The Grand Seiko Spring DriveSpring Drive A Spring Drive movement, pioneered by Grand Seiko, is a type of mechanical watch movement that combines the traditional mechanics of a mechanical watch with the precision of a quartz watch. It uses a mainspring as the source of energy, just like a mechanical watch, but instead of using a traditional escapement, it uses a quartz crystal to regulate the release of energy. The Spring Drive movement is considered to be highly accurate, and is known for its smooth, gliding seconds hand. [Learn More] 8 Day Power ReserveRéserve de marche Also known as Power Reserve. A watch's power reserve refers to the amount of time a mechanical watch can run without being wound. The power reserve of a mechanical watch can vary depending on the size of the mainspring, the efficiency of the gear train, and the rate at which the mainspring releases energy. If a watch has a Power Reserve 'complication' it simply means that the status of the power reserve can be seen on the watch itself (either on the dial or movement side of the watch). [Learn More] (SBGD201) is a bit of a tour the force by Grand Seiko. And by that, also a bit of a statement piece. Despite being a statement piece, it isn’t loud, it isn’t brash, it isn’t ostentatious, instead it is just about as polished & stylish a watch can get. Very much a Grand Seiko and it really does tell you everything you need to know about Grand Seiko.
I’m not going to wax on all lyrical about all that is fantastic about Grand Seiko. I’d be here for hours. Instead, I invite you to just look at the above picture. Look at that. The 9R Spring Drive 8Days was the first Grand Seiko to be produced at the Micro Artist Studio in Seiko’s facility in Shiojiri. And as we’re about to see, in Shiojiri they take the watchmaking craft very serious. Now, look back up again to that dial picture. What you see is that this is a Grand Seiko with a Spring Drive movement. Very Grand Seiko. Then, you will see the by now well-known uber finished watch hands. Very Grand Seiko. Then, move towards the multifaceted indices and how polished and finished those look. Very Grand Seiko. Finally, look at that gorgeous textured dial. Very Grand Seiko. And then there is the eight day (!) power reserve, absolutely NOT mentioned on the dial (who else would do such a thing).I wasn’t kidding when I said, this is Very much a Grand Seiko.
You’ll have to flip the watch over to see it mentioned. 3 Barrels, 8 Days. Simple as that. Also casually mentioned is that the 9R01 uses a whopping fifty six jewelsJewels Watch jewels are small, synthetic sapphire or ruby bearings that are used in mechanical watches to reduce friction and wear on moving parts. They are typically made from corundum. They are used as bearings for a.o. the pivots to reduce friction. [Learn More]. How about that.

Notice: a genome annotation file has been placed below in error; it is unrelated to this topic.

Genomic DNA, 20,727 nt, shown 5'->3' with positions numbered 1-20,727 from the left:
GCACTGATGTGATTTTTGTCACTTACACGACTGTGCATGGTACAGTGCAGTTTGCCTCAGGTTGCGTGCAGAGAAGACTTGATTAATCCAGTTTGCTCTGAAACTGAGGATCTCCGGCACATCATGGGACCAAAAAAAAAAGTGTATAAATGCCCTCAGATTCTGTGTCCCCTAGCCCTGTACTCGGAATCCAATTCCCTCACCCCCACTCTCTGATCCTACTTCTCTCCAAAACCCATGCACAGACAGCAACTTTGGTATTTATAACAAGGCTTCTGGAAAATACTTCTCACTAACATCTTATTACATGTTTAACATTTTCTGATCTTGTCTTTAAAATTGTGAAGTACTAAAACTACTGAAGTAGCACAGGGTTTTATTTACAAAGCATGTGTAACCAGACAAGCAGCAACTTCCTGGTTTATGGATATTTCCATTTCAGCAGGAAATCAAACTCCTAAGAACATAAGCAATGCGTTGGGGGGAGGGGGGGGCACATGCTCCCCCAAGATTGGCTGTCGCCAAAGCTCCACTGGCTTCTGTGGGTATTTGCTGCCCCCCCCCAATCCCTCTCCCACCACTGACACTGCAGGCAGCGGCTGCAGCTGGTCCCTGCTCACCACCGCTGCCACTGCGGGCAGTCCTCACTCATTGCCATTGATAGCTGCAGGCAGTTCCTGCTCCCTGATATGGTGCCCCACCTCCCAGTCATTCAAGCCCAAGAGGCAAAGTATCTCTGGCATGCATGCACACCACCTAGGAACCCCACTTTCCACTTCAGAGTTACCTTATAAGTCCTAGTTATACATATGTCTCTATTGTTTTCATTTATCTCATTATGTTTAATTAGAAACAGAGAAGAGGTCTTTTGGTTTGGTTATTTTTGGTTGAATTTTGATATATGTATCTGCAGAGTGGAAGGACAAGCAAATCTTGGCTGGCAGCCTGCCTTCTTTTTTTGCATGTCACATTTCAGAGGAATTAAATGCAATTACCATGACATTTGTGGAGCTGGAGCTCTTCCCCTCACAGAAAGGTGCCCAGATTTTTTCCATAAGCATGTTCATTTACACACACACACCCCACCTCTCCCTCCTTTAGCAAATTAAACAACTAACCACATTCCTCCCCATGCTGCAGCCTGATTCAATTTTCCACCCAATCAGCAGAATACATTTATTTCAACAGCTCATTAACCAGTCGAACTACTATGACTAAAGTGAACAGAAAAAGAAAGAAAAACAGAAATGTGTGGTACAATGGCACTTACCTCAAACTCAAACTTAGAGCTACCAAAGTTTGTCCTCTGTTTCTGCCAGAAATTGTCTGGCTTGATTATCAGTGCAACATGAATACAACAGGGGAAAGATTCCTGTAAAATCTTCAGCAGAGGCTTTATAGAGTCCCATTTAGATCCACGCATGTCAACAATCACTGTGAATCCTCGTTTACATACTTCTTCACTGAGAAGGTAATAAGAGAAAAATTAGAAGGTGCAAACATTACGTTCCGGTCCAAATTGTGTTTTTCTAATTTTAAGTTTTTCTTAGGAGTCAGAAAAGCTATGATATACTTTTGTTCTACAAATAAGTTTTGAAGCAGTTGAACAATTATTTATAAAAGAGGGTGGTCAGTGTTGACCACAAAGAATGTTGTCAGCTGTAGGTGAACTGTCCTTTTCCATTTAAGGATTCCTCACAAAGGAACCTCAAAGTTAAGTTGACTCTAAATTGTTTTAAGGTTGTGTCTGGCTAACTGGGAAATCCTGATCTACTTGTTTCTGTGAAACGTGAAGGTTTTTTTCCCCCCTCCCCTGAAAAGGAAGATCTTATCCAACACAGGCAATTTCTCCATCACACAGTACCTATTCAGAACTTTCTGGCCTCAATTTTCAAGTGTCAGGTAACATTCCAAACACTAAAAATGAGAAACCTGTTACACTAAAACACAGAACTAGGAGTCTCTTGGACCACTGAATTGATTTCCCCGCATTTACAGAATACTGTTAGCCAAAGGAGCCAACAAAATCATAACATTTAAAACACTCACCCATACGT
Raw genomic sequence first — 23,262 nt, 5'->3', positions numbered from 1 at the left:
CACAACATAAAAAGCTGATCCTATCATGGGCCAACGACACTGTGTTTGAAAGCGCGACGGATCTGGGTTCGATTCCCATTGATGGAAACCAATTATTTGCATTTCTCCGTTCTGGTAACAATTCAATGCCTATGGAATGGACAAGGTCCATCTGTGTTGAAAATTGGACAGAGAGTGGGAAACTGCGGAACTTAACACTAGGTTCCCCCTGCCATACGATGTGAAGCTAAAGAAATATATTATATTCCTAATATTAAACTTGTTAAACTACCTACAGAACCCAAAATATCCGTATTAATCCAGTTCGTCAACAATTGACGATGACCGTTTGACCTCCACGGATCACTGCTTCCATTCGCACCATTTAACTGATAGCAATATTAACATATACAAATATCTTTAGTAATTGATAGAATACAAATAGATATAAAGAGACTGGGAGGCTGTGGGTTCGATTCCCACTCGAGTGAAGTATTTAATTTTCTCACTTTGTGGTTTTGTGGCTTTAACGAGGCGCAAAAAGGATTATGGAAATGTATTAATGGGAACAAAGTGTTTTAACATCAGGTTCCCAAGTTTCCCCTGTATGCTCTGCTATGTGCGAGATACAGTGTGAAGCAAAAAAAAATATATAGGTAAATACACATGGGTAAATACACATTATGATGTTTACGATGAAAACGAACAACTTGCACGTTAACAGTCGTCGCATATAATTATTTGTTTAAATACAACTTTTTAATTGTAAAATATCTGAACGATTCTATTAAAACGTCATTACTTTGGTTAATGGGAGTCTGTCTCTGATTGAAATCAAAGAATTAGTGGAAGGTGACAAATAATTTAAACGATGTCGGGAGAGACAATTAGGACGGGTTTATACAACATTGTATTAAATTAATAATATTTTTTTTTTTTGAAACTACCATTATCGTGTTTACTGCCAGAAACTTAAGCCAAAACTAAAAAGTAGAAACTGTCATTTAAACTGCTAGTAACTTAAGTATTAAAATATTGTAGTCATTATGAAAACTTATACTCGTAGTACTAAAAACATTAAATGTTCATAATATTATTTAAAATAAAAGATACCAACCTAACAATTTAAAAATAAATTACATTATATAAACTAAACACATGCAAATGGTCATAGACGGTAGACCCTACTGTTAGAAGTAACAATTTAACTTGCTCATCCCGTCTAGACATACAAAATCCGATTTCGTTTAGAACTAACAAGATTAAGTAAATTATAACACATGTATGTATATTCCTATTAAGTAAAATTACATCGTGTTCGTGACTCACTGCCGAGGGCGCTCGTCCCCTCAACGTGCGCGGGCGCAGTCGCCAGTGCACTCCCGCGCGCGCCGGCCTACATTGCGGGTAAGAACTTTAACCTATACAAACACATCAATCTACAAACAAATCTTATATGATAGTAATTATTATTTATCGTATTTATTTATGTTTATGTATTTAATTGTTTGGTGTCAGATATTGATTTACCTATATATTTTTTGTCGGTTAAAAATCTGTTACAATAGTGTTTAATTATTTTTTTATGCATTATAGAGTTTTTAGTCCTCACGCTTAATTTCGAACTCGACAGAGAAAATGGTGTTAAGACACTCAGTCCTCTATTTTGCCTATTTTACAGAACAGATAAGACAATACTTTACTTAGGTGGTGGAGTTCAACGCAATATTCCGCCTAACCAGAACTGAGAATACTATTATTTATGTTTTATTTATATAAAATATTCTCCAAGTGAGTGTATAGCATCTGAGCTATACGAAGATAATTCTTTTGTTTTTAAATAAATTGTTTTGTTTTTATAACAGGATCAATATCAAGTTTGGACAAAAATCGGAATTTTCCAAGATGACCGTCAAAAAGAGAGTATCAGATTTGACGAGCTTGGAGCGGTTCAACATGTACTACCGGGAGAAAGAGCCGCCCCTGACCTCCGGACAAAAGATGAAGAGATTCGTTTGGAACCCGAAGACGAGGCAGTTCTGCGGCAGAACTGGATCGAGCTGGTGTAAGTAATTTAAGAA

Now notice how much metal is on display here on the bridgeBridges The bridges of a watch movement are the metal plates that hold the wheels and other components of the movement in place. They are attached to the main plate of the movement with screws. Bridges are used to support the balance wheel, the escapement, the mainspring barrel and other elements. Combined with the main plate they are the foundation of any watch movement. [Learn More]. Now let’s be honest for a second. Had this watch been made in that other watch country, Switzerland, you know that bridge would have been drowned in Geneva StripesGeneva Striping Geneva Striping is a decorative technique used in the finishing of mechanical watch movements, it's also known as "Côtes de Genève". It is a type of linear graining that involves making small, parallel lines on the surface of movement components, such as the main plate using a specialized tool. [Learn More]. Drowned. Here however, nothing of such. Instead they have this cool & sober horizontal brushed pattern. The result is that all the delicately finished edges and the smaller pieces (and the fifty-freaking-six jewels) really pop against the backdrop of the sober bridge. All of this makes the calibre 9R01 one that is very, very, pleasing to the eye.
Grand Seiko could have engraved the movement, as many would, with some special reference to a special place. Instead, they subtly shaped the bridge with 3 arches, which combined will create a silhouette of Mount Fuji.
Before I forget, and keeping in line with the less is more principle, the power reserve indicator is nicely displayed on the back as well. J’adore!
Seriously, this watch is about as cool as it gets and is a massive proverbial mic drop by Grand Seiko.
Before letting this one go. Let’s quickly head back to the watch face & case. Did I mention the case is made out of platinum? And did I also mention it isn’t just *any* platinum? No it is a special alloy more resistant to scratches. Very Grand Seiko. And you know what else, it’s polished in that uber Grand Seiko way, with their famed ZaratsuZaratsu Polishing Zaratsu polishing is a type of polishing technique used in watchmaking, specifically for the polishing of steel components, such as the case, lugs, and bracelet. It is a process that uses a spinning circular disk with an abrasive surface. The craftsperson, holding the watch part, applies a certain level of pressure and uses a specific angle to ultimately achieve a mirror-like finish. [Learn More] technique. Very Grand Seiko. The watch case measures in at 43mm, a bit on the larger side for some, but it does have to store 8 days worth of power reserve. Oh, and it’s water resistant to 100 meters. 100 meters. Very. Grand. Seiko.
One last shot to take it all in:
Sadly not visible in pictures, is of course the smoothly gliding blue seconds hand, so typical of the Spring Drive. And yes, you guessed it: Very Grand Seiko.
The one thing, which might not be very Grand Seiko to some, is the average retail price of approximately EUR 60.000,00. That’s right up there in Patek & Vacheron territory. But then again, so is this watch.